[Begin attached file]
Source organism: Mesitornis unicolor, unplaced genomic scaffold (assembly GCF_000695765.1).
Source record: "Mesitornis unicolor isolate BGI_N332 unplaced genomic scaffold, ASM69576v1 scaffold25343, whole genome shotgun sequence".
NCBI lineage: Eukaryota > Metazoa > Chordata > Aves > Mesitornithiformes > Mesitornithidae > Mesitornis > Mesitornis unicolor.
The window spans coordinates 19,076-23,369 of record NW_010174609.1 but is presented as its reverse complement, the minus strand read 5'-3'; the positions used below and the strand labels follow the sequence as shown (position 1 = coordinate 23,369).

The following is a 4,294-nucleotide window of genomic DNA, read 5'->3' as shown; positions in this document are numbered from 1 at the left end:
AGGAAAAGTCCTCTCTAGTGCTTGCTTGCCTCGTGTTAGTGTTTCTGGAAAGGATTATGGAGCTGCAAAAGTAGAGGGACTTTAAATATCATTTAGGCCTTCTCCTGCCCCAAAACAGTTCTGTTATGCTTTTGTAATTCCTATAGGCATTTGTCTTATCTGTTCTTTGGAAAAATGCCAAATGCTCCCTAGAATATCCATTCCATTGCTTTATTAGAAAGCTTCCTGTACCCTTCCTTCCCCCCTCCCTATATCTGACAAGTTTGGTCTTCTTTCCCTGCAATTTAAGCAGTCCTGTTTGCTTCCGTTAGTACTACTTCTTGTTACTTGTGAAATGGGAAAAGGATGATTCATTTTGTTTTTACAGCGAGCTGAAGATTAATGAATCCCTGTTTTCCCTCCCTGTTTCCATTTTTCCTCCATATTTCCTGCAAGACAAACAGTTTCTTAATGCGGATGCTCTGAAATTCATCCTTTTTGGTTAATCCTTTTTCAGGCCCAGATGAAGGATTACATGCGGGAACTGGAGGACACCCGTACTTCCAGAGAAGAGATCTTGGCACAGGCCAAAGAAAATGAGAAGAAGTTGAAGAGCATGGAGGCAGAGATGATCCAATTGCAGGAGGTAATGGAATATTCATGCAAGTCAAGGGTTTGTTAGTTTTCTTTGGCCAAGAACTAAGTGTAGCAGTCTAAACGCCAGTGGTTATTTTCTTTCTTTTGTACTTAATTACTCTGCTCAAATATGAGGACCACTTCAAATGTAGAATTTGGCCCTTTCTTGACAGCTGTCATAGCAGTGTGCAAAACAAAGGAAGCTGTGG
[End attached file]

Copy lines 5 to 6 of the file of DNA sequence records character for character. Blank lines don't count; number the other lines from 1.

The following is a 4,294-nucleotide window of genomic DNA, read 5'->3' as shown; positions in this document are numbered from 1 at the left end:
AGGAAAAGTCCTCTCTAGTGCTTGCTTGCCTCGTGTTAGTGTTTCTGGAAAGGATTATGGAGCTGCAAAAGTAGAGGGACTTTAAATATCATTTAGGCCTTCTCCTGCCCCAAAACAGTTCTGTTATGCTTTTGTAATTCCTATAGGCATTTGTCTTATCTGTTCTTTGGAAAAATGCCAAATGCTCCCTAGAATATCCATTCCATTGCTTTATTAGAAAGCTTCCTGTACCCTTCCTTCCCCCCTCCCTATATCTGACAAGTTTGGTCTTCTTTCCCTGCAATTTAAGCAGTCCTGTTTGCTTCCGTTAGTACTACTTCTTGTTACTTGTGAAATGGGAAAAGGATGATTCATTTTGTTTTTACAGCGAGCTGAAGATTAATGAATCCCTGTTTTCCCTCCCTGTTTCCATTTTTCCTCCATATTTCCTGCAAGACAAACAGTTTCTTAATGCGGATGCTCTGAAATTCATCCTTTTTGGTTAATCCTTTTTCAGGCCCAGATGAAGGATTACATGCGGGAACTGGAGGACACCCGTACTTCCAGAGAAGAGATCTTGGCACAGGCCAAAGAAAATGAGAAGAAGTTGAAGAGCATGGAGGCAGAGATGATCCAATTGCAGGAGGTAATGGAATATTCATGCAAGTCAAGGGTTTGTTAGTTTTCTTTGGCCAAGAACTAAGTGTAGCAGTCTAAACGCCAGTGGTTATTTTCTTTCTTTTGTACTTAATTACTCTGCTCAAATATGAGGACCACTTCAAATGTAGAATTTGGCCCTTTCTTGACAGCTGTCATAGCAGTGTGCAAAACAAAGGAAGCTGTGG